Relays

Relays are suitable for switching different voltages and currents and are very universal. Controlling and controlled circuits are isolated from each-other and this makes them quite safe to use – if you burn down relay because of switching too high voltage or current, most likely your controller stays intact. Wide-spread relays could be divided to mechanical and solid-state relays. Both of them can switch electrical circuits on and off. Nothing more. Mechanical are cheap but they cant be used to switch high currents and/or high frequencies. Their contacts will just burn. Solid-state are much better in handling high loads and higher frequencies but they are expensive and its unlikely that something in a regular household needs switching so fast. In addition to max allowed switching current one should pay attention also to max allowed voltage as higher-than-allowed voltages can cause relay and or contacts isolation to fail. You can read more about relays in here

As I had need for switching voltages 5V DC, 12V DC and 220V AC, I chose relays as a way to go if I need to switch something just on and off. I counted my needs and it turned out that I need at least 8 relays. Preferred interface is USB as it can be used both with Raspberry Pi and regular PC-s. So the search began for relay-controllers which have at least 8 relays and have USB interface.

Results – there are probably hundreds of solutions around but few were actually good in my mind. I will list few cons what some products had:

  • Big power consumption – especially if all relays are switched on.
  • Need for external power to switch relays, most often 12V was also needed additionally to the 5V what USB provides.
  • Latching relays – relays keep their position when power is lost – just not needed for me.
  • Small amount of relays – some products were really good candidates but they only had 4 relays. I want to expand the “system” but not now, sorry.

One product cought my eye which did not have any of those cons:

Byvac BV4627

Really. It can run only on power provided by USB. It has bunch of other interfaces additionally to USB. Even IR (InfraRed) – you could teach some “tricks” to your old TV remote. It has very good documentation in English and its available through manufacturer website and Ebay from inside EU (no customs bs).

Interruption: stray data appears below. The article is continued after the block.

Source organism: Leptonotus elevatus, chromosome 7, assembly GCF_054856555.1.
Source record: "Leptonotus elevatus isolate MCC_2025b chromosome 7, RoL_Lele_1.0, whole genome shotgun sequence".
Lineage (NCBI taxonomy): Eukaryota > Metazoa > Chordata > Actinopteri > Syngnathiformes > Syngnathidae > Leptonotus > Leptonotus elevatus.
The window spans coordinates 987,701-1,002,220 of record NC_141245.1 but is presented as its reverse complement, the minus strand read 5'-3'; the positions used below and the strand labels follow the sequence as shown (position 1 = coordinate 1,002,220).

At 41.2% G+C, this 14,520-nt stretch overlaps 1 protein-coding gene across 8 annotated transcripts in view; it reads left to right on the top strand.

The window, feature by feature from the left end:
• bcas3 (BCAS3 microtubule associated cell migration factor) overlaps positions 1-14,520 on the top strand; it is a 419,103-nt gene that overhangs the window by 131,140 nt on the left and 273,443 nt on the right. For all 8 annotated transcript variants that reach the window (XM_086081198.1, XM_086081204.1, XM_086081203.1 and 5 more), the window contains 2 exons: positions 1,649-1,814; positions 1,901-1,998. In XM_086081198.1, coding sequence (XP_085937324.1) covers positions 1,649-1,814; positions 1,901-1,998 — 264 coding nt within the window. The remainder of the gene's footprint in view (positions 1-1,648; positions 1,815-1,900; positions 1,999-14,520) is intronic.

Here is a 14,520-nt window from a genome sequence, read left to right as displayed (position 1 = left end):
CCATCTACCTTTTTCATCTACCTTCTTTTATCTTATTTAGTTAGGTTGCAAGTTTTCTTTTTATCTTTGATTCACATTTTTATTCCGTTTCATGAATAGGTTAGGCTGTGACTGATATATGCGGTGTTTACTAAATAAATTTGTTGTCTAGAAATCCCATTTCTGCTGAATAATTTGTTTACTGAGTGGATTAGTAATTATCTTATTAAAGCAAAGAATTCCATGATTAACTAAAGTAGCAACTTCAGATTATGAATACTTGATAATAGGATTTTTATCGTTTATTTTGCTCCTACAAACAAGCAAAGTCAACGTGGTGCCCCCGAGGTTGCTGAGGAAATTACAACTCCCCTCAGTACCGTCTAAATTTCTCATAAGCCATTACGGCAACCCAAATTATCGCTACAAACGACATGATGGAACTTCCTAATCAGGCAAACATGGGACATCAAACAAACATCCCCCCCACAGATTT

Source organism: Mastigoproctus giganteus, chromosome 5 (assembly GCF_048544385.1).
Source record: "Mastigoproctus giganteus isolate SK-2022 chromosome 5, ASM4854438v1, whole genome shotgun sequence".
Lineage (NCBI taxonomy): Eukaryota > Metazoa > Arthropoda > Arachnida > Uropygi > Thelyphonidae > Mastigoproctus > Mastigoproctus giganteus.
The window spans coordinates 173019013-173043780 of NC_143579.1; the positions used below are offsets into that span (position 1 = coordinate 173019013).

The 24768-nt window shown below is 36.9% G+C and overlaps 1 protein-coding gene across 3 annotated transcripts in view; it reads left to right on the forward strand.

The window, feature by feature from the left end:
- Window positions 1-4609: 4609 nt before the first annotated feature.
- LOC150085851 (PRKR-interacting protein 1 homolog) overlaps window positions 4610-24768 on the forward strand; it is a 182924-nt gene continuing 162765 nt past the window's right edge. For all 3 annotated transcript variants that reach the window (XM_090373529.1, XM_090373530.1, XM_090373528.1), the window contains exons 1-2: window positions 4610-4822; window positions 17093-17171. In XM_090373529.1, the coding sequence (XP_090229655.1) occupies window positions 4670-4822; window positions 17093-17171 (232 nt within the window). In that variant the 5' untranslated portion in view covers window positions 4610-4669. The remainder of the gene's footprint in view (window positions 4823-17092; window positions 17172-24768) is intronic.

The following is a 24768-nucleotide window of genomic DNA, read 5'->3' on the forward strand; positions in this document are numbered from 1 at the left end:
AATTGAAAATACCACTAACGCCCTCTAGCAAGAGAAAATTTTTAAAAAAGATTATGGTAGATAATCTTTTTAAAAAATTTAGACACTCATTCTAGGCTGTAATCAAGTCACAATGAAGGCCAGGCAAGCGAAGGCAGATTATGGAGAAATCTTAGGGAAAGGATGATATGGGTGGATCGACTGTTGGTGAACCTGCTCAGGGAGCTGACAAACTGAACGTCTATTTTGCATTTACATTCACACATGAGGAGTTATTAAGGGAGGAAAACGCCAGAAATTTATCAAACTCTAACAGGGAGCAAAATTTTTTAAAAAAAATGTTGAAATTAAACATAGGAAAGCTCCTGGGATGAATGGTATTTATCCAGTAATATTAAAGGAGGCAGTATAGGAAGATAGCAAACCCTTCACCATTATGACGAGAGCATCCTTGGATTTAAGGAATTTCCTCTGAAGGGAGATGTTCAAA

BV4627

ByVac BV4627, Picture from http://www.byvac.com

Forgot to say that this BV4627 supports switching with timer – you can delay switching on or off up to about 4700 seconds (~79 minutes) using internal timer.

All the relays on that board are SPDT – Single Pole Double Throw and have following contacts:

  • Common (CO, Change-Over but I like Common more)
  • NO – Normally Open
  • NC – Normally Closed

These contacts can be used in any way you like, just need to remember that “normally” relay is powered OFF:

  • If relay is OFF,  Common and NC contacts are closed.
  • If relay is ON, Common and NO contacts are closed

Common contact can be used both for input and output in a world of flows. So you could either switch one input between two outputs or you can switch two inputs between one output. That last sentence was really scientific ….

If you want to switch just two wires together you can choose when they are connected – when relays are on or off. I would say that its best to decide based on the duration – when these two wires should be connected more time than they should be apart, its better to use NC contact and send command to relay to turn on when you actually want to disconnect these wires. Or decide based on priority or based on damage if you happen to lose control or something else or who really cares?

Lots of BS above. Now its time for actions.

If you found this useful, say thanks, click on some banners or donate, I can always use some beer money.

NEXT -> How to get  ByVac BV4627 relay controller working with bash (intro)

Leave a Reply

Your email address will not be published. Required fields are marked *